For Labour too this was a terrible rejection of their core manifesto ideals, they held their own in Scotland for the reasons I stated above, but England and Wales rejected them and they no longer have a mandate to rule alone again having to run to Clegg to see what he'll stand for in order to try and run 2 countries that have shown their hatred of their faux socialism. That some of them don't even see it as a defeat says more about their addiction to power than their grasp of reality.
For the Lib-Dems even though they have ended up as power brokers this was a bad night as they lost seats yet increased their total vote by 1%, just not anywhere where it would do any good as they failed to even dent Labours core vote even in Scotland where they are the main opposition despite the claims of the SNP. They now face the possibility of going down in flames with the Tories or into electoral oblivion if they side with Labour, the UK public might be politically fickle, but we have long enough memories to get our own back in a following election.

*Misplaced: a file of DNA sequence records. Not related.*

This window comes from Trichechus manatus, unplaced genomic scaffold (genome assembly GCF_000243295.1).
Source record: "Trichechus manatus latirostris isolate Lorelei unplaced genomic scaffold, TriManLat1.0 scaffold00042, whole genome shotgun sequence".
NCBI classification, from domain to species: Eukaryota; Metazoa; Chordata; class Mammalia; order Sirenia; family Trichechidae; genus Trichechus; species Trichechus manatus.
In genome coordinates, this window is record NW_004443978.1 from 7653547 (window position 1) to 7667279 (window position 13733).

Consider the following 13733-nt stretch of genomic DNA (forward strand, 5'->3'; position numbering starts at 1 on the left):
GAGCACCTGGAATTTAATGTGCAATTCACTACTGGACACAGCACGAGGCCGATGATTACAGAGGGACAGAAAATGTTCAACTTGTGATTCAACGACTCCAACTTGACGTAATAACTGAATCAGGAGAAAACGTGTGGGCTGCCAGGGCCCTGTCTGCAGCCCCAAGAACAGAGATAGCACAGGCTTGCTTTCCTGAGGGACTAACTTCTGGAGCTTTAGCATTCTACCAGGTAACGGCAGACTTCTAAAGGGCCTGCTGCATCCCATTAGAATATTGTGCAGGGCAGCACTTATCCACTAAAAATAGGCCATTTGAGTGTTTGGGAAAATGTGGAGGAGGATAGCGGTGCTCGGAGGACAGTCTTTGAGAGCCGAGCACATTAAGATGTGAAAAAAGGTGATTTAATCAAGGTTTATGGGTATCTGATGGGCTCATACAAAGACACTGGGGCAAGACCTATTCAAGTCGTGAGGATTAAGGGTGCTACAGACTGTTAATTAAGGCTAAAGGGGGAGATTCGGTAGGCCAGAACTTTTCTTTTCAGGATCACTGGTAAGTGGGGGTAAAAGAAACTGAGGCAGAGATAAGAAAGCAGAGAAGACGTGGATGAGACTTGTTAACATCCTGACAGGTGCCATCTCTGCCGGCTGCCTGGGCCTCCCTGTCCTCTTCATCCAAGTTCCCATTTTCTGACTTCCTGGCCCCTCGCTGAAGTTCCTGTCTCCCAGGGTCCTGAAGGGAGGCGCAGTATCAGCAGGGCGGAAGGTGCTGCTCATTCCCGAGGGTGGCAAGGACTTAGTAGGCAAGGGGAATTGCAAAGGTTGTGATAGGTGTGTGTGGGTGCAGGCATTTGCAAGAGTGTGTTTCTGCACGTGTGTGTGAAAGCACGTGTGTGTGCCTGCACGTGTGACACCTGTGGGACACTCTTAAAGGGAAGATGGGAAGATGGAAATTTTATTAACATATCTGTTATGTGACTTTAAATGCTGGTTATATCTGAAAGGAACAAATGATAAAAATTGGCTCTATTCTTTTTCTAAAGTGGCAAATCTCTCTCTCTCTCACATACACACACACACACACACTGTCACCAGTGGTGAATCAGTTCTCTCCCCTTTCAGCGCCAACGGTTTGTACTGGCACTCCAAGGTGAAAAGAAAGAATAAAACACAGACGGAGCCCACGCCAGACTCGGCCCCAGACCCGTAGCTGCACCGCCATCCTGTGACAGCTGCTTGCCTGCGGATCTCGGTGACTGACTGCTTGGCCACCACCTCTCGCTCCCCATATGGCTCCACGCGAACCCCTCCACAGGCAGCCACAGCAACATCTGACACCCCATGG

The SNP too failed, Scotland remains exactly the same despite one of the most catastrophic Labour regimes in living memory, Salmond is no kingmaker after all, 6 seats is never going to be enough and doesn't bode too well in an independence referendum.
BNP failed yet again to make headway, their only consolation is that their share of the vote didn't totally collapse.
English Democrats, as above.
UKIP, probably prevented a Tory majority, but made little or no real headway even in Buckinghamshire, still the protest vote of choice for disaffected Tories, but not yet mainstream.

So, nobody really won and it gets interesting, I suspect any pact will not last long, I also believe that electoral reform wont get the nod in a referendum. So we'll get another general election within 2 years as the economic recovery and the cuts that have to come force a separation of the political parties again.